as some of you might know I'm working on this game engine called Duality, and this thread aims to be a mixture of occasional devblog and discussion platform for anything related to it. There's been a lot of progress in the past months, and I'm slowly beginning to think that this project can be of actual use to others, so... let's find out!
What is Duality?
It's a 2D game engine that comes with a visual editor.
Both engine and editor are Open Source (MIT license).
It's all based on C# and OpenTK.
The frameworks architecture incorporates a plugin system with hotswap support.
It is highly extensible, even without touching the original source code.
Work on this project began somewhere around November 2011. It's still in active development.
Why does it exist?
My initial goal was to stop writing a new engine for every game I made, and instead create one framework that can serve as a basis for all of my future projects, regardless of genre or gameplay elements. This would allow me to spend less time on engine coding and more time on making games. Ironically, where I ended up at first is doing even more engine coding for quite a while - but by now, Duality has grown to be pretty usable, and I've developed a lot of projects just using it.
Duality exists, because I've always wanted a C# framework like this, but there was none that "had it all": Focused on 2D games, fast iteration times and visual editing, but at the same time free, Open Source and designed to be vastly extensible. While there are a lot of products on the engine market that do a really great job, most of them are still closed systems: Something that you might buy in a shop and use regularly, but wouldn't bother modifying, because it is generally a bad idea or downright impossible. On the other hand, Duality is kind of a construction kit.
Also, I have always been a fan of modding, i.e. being able to take an existing game as a player, and add my own stuff. One of the core ideas behind Duality is, that you, the developer, will use it to build your game and extend it wherever necessary. It's visual editor can serve as level editor, content database, sandbox and testing environment. When releasing your game - just leave the editor in there. It doesn't cost you anything, but your players get to use the same editing system you had: Duality, tailored exactly to fit your game.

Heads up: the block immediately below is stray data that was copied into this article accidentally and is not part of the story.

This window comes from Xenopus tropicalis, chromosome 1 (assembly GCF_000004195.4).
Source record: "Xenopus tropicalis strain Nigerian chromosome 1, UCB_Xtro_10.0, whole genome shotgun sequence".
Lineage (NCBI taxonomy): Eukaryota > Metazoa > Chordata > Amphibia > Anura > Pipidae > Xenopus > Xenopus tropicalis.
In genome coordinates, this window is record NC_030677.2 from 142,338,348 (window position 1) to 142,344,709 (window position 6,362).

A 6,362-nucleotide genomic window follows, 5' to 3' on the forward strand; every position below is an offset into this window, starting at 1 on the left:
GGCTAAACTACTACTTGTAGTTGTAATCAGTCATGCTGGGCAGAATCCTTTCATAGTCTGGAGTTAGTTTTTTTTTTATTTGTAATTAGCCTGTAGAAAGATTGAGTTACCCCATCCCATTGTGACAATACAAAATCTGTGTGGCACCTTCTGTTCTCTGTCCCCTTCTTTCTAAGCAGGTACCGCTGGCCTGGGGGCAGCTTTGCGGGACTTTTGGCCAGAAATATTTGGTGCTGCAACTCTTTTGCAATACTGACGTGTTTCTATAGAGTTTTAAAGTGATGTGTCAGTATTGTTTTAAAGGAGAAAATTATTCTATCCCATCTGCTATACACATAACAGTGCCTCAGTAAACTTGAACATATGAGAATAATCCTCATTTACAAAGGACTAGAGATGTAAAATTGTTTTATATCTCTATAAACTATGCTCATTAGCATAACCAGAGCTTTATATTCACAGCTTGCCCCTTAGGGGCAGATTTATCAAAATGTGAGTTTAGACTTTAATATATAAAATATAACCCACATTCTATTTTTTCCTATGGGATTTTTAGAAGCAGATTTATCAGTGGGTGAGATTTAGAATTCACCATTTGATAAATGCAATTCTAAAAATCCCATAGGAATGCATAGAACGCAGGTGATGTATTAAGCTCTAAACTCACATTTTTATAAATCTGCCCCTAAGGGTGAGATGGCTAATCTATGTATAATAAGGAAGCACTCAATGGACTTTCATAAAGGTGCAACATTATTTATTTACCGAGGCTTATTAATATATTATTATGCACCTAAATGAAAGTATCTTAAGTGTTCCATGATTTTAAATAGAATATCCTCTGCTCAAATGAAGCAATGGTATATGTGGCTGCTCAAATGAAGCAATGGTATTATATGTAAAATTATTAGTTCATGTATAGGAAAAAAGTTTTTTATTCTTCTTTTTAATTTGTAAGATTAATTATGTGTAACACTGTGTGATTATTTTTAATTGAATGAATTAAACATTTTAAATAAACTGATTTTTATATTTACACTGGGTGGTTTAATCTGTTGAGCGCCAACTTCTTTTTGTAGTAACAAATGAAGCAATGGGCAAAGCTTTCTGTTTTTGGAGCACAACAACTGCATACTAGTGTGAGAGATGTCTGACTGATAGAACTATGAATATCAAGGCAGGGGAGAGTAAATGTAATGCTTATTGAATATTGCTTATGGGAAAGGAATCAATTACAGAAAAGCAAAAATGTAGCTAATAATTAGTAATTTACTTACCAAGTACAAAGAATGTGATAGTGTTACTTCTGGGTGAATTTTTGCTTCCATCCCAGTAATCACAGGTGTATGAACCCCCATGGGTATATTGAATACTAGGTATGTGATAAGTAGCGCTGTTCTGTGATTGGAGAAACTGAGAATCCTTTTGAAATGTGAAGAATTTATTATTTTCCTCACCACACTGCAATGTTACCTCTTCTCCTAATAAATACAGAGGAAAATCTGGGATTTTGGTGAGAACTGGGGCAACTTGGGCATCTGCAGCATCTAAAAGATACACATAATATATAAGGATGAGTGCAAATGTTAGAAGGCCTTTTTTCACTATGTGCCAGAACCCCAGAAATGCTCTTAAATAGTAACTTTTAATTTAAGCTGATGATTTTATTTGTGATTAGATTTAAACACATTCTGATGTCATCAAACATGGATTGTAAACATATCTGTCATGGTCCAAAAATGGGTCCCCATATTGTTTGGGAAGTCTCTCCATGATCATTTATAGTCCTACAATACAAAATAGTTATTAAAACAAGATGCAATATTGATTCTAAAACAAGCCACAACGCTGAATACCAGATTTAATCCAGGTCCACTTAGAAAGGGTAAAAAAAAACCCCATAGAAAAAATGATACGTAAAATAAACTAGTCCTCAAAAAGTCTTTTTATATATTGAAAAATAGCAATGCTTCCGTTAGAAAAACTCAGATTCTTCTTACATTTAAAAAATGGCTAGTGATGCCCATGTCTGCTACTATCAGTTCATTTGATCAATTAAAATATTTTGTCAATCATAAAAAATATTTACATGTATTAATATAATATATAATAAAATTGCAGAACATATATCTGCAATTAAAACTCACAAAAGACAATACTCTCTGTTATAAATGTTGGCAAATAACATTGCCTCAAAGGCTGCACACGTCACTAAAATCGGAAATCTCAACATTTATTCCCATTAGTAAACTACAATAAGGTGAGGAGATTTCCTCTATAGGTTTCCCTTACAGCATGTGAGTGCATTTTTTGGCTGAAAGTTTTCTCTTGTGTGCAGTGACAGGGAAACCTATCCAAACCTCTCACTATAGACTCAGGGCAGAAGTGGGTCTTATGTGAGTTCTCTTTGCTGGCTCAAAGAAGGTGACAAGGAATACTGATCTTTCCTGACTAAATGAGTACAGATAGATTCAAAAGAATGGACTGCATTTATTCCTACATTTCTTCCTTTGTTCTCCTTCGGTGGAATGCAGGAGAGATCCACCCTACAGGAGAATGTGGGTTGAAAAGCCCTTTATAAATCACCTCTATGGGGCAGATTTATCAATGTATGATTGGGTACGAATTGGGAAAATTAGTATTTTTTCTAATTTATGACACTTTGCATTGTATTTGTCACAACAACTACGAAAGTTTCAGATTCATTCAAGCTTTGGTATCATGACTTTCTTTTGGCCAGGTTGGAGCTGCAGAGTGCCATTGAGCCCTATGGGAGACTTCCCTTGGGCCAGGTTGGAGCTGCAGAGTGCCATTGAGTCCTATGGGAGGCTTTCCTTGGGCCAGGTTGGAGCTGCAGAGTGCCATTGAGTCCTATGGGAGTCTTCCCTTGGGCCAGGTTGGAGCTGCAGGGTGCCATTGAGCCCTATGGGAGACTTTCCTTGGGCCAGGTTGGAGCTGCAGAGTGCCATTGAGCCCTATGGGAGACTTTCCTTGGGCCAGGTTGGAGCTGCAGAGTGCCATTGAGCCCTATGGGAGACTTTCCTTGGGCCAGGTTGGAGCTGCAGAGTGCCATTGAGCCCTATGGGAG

What can it do?
Content and Resource Management Serialization, Importing and Updating Content, Custom Resource format using Binary or XML data, Friendly to Version Control systems, Robust in case of errors and old data
Scene Graph and Object Management Component based GameObjects, Parent-child relations and transformation, Shared extensible Component interfaces, Scene queries
Audio Playing and configuring sound effects and music, Streaming, Randomized sounds, 3D audio
Rendering Camera based, Multiple Renderpasses, Postprocessing, Automated Batching and Z Sorting, Fake perspective using parallax scaling and scrolling
Physics Based on a custom OpenTK version of Farseer Physics, Collision Detection, Rigidbody Physics, Visual Shape Editing
User Input Keyboard, Mouse, Joysticks, Gamepads, Open to Custom Input methods
Visual Editor What-You-See-Is-What-You-Get, Resource Hotswap, Plugin Hotswap, User Advice based on XML code comments, Extensive Dragdrop support, Multiple Views, Docking based on WeifenLuo library
A lot of other fancy stuff Profiling, Logging, Text Formatting, Animation, Prefabs, Cloning, etc.
Where can I find more information?
You can get a quick overview on the framework on the > main info page <, or one of several > other info pages <.
There is a lot of Q&A going on in the > community forums <.
Take a look at the > project Wiki < on GitHub.
Listen to BatCat Games talking about why they use Duality in > this .Net Rocks! podcast <, starting roughly at 13:00.
Read the article on how to get started > here on GameDev <.
Watch some old videoblog entries about Duality in my > YouTube channel <.
Well, I guess that's up to you. Maybe take a closer look on Duality? Use it for your upcoming project? Or even contribute to the project yourself? Whatever it is, feedback is always welcome and I'm looking forward to versatile discussions and constructive criticism. Let me know what you think!